“to announce the Good News of victory in battle”
(“to perceive, discover, ponder a deeper meaning”)
You read it correctly and it bears repeating: there is a problem with Advent! Consider the Church’s description of Advent: “Advent has a twofold character, for it is a time of preparation for the Solemnities of Christmas, in which the First Coming of the Son of God to humanity is remembered, and likewise a time when, by remembrance (recall last week’s Word of THE WORD on the significance of “to remember”) of this, minds and hearts are led to look forward to Christ’s Second Coming at the end of time. For these two reasons, Advent is a period of devout and expectant delight.” (Universal Norms on the Liturgical Year and Calendar, 39.) The ‘problem’ lies not in the relatively short span of time, although Advent is the ‘longest’ it can be this year - a full 4 weeks. The ‘problem’ lies not in the hustle and bustle of decorating, gift purchases, parties, food preparation and family gatherings. The ‘problem’ with Advent is that we know how it ends, or so we think.
The Church describes this holy Season as “preparation for the Solemnities of Christmas” and as a period of “expectant delight.” Generally, when any of us prepares for and expects some reality, there are varying levels of certitude concerning the result. Ask anyone in the construction trades. When it comes to building and especially remodeling, there are plans as well as some visualization of the completed project. Invariably though, one runs into unexpected obstacles along the way that necessitate change orders causing a slightly (hopefully!) different outcome. Even when the there are no change orders or the ones that happen to be minimal, it is a wonderful experience to see ‘the look’ on people’s faces when the job is complete. No matter how the end had been pictured in one’s mind, the end reality is always greater and comes as a delightful surprise.
It is this sense of the unexpected or uncertainty that forms Advent’s challenge and opportunity giving rise to the question, ‘how can I be drawn into Advent?’ The question initially sounds odd because the question ‘how’ often returns the answer what I do, what I initiate, plan and execute. Yet Advent, like all dimensions of Christian living, is pure, gratuitous grace. We can only respond, we cannot initiate. This is what got us into trouble in the Garden as an anonymous Rabbi of antiquity mused. ‘While God rested on the Seventh Day humanity, unwilling to accept the Creator’s rest, initiated an attempt to create god’ – the biblical equivalent of idolatry: the fashioning of ‘god’ according to human desire and outlook.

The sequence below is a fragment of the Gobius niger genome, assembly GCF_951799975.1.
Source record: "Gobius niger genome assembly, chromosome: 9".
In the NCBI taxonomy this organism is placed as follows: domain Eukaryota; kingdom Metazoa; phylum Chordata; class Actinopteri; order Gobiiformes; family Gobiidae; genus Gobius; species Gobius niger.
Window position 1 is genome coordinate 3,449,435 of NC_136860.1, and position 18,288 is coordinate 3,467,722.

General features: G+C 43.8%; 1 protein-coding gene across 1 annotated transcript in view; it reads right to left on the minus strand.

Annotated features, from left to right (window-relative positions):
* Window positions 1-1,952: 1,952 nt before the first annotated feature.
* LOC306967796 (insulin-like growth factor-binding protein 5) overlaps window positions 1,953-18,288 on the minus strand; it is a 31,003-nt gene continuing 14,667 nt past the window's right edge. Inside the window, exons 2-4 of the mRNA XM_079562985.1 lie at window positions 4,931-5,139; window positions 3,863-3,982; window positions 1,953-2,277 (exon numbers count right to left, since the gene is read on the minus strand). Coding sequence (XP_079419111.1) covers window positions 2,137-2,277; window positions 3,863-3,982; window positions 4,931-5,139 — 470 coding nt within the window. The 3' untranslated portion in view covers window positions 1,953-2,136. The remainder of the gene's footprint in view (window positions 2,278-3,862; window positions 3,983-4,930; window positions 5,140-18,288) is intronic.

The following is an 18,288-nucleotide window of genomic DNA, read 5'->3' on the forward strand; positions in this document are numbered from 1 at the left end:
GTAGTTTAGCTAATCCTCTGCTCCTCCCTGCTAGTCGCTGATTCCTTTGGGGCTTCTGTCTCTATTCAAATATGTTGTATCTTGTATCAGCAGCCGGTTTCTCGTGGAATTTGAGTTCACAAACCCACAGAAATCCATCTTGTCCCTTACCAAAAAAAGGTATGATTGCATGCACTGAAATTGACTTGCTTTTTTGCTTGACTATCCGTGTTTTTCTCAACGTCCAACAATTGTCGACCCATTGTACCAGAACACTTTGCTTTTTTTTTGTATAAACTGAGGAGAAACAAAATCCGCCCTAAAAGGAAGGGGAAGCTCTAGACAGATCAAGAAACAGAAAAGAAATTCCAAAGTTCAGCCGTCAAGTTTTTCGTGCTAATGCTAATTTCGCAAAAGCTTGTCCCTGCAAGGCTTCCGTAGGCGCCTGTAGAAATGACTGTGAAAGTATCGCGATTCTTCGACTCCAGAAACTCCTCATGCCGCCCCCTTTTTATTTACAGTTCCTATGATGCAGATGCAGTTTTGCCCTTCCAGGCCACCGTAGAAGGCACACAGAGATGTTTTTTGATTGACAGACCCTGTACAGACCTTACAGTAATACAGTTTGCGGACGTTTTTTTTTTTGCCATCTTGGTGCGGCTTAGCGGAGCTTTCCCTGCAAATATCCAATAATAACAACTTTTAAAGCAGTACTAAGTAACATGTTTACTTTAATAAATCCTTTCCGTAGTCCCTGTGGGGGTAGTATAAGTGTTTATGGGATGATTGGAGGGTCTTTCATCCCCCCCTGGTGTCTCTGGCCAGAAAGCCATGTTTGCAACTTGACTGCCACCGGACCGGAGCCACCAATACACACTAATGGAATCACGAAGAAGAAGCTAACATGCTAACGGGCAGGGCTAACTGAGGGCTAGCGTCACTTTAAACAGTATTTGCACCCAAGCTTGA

Like Advents before, we will be schooled in ‘Adventing’ this Season of preparing and expecting by the quintessential prophet of hope, Isaiah. He teaches us just about every day of Advent how to respond to the grace of preparing and expecting the Messiah. While always acknowledging and living the otherness of God, Isaiah is also profoundly concrete and earthy in that God is not a distant or disconnected energy, cosmic force or ethereal goo but a Person whose invitations to humanity are always the product of infinite life and love. Isaiah contemplated (saw) this life and love “in days to come” when “They shall beat (כָּתַת, katat) their swords into plowshares and their spears into pruning hooks.” (Isaiah 2:4) Beat as well as swords, plowshares, spears and pruning hooks are graphic, earthy and they recall for Isaiah the reflective teaching of Moses as well as life in the Garden.
Employing a principle from the great Alexandrian scholar, exegete and martyr - Origen - who proposed to let ‘Scripture interpret Scripture,’ the Hebrew verb כָּתַת (katat, to beat) expressed a military objective of ‘beating back’ or ‘keeping the enemy at bay.’ In the journey of the Hebrew people from the slavery of Egypt to the freedom of the Promised Land, Moses navigated the Chosen People through many dangers. Sometimes those dangers involved battles like the one with Amalek. In the unfolding of Biblical living and reflecting, such battles became identified with the individual and communal battles against sin in all its forms. One and all had to harness, through proper discernment, all talents, skills, abilities and gifts and place them in the service to combat threats to life and love.